In 1494 an Italian mathematician by the name of Luca Pacioli published “Summa de arithmetica, geometria, proportioni et proportionalità” (Venice 1494), a textbook for use in the schools of Northern Italy. It was a synthesis of the mathematical knowledge of his time and contained the first printed work on algebra written in the vernacular (i.e. the spoken language of the day). It is also notable for including the first published description of the method of bookkeeping that Venetian merchants used during the Italian Renaissance, known as the double-entry accounting system. The system he published included most of the accounting cycle as we know it today. He described the use of journals and ledgers, and warned that a person should not go to sleep at night until the debits equaled the credits. His ledger had accounts for assets (including receivables and inventories), liabilities, capital, income, and expenses — the account categories that are reported on an organization’s balance sheet and income statement, respectively. He demonstrated year-end closing entries and proposed that a trial balance be used to prove a balanced ledger. He is widely considered the “Father of Accounting”. Also, his treatise touches on a wide range of related topics from accounting ethics to cost accounting.”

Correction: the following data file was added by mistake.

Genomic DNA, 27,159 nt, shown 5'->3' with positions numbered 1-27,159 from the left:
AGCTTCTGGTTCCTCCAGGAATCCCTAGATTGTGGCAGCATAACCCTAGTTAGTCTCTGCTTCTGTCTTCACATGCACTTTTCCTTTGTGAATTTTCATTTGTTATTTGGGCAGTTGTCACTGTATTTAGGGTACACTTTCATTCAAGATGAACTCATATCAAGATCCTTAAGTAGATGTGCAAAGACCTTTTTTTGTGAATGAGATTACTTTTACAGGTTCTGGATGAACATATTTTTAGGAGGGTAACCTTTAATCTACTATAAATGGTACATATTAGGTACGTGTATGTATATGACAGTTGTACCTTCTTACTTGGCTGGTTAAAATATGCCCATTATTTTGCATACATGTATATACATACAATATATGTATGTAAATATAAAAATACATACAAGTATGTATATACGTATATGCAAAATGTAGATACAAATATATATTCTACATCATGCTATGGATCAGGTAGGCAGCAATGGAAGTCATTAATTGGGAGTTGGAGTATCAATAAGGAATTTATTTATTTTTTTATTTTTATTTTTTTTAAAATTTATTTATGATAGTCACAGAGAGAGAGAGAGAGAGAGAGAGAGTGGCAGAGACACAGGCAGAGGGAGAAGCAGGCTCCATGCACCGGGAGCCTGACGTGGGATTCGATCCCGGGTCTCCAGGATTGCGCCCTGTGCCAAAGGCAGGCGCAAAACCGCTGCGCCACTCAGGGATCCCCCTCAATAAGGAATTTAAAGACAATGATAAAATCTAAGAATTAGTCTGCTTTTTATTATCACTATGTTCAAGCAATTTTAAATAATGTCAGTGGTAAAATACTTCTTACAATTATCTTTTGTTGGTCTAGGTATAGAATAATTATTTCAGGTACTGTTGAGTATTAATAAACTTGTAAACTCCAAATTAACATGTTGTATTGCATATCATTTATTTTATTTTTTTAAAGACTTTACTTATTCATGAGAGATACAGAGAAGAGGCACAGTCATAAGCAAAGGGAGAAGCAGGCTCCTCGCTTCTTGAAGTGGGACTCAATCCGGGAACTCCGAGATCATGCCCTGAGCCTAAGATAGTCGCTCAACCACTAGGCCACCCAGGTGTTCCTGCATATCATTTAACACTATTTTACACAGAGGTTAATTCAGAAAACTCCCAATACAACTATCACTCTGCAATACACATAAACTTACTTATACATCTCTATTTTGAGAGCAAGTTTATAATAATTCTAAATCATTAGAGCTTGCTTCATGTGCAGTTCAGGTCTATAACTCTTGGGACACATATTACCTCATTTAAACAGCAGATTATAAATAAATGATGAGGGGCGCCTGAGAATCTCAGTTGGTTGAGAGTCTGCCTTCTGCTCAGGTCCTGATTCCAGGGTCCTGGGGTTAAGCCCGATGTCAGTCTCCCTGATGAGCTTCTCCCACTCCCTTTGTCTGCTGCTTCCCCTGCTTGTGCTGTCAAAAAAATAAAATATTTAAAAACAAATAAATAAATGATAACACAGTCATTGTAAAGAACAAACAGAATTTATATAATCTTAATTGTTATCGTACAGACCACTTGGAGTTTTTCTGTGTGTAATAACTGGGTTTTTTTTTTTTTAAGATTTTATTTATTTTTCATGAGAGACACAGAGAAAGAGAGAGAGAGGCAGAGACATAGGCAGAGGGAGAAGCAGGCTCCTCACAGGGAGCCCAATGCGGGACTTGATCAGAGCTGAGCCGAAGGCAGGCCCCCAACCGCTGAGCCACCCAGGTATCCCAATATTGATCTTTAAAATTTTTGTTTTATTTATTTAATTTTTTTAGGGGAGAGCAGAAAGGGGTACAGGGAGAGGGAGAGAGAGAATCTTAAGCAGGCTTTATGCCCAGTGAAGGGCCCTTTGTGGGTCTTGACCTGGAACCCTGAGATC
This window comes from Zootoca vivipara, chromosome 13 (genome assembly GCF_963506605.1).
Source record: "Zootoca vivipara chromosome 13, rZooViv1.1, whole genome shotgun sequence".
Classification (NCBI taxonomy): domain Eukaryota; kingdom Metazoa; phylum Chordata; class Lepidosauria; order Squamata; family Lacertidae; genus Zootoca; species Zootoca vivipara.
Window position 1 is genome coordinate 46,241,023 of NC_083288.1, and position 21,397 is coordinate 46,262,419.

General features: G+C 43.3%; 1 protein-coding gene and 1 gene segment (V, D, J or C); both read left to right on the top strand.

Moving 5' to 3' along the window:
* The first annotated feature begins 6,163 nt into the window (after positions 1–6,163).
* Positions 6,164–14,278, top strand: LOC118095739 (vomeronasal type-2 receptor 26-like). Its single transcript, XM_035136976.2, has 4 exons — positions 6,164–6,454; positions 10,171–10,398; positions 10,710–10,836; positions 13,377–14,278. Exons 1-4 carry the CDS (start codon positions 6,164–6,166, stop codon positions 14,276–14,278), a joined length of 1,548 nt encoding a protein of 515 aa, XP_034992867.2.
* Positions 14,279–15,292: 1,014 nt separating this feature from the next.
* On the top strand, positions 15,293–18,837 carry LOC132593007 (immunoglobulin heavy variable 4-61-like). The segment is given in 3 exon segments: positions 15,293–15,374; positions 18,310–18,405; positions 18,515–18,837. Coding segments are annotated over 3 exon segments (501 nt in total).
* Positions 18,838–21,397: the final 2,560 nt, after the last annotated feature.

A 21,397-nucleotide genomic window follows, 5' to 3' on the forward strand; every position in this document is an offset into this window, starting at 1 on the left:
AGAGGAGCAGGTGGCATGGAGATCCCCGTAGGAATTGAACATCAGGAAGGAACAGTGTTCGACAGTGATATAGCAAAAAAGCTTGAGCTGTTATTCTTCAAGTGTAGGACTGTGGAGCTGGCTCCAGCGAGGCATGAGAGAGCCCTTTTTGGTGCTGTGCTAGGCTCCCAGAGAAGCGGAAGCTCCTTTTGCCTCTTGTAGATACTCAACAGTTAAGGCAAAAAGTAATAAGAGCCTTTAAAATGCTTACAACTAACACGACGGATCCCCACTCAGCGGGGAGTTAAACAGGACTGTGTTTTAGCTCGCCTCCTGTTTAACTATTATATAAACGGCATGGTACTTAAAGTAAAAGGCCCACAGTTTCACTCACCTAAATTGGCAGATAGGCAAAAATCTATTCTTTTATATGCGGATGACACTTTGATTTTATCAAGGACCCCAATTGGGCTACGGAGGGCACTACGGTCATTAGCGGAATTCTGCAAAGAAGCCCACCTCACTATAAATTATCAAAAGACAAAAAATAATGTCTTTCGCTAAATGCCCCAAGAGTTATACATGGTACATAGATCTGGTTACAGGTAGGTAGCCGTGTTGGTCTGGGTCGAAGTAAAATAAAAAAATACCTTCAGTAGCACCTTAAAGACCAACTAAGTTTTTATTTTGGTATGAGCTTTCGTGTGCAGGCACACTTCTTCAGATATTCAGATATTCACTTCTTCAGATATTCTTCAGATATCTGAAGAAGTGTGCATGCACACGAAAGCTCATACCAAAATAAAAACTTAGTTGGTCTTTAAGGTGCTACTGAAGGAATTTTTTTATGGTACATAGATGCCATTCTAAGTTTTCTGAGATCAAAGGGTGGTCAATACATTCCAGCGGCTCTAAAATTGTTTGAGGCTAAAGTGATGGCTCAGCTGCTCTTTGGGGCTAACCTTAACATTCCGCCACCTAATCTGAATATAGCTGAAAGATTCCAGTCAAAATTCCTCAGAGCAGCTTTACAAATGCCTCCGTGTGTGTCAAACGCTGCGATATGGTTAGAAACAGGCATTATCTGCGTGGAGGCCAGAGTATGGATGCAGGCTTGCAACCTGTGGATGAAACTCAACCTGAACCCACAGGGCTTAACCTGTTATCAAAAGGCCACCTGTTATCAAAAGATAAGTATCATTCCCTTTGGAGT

It has often struck me that a system described so eloquently more than 500 years ago, could somehow be reproduced in software and used by publishers to create an annuity. However that is precisely what software publishers like Intuit Inc. and The Sage Group, plc have done with their popular accounting software.

The fundamentals of accounting theory are basically unchanged since Pacioli’s day. In spite of this, by simply updating tax tables and changing the format of data files, the publishers force small companies – and their accountants – to upgrade their accounting software every year.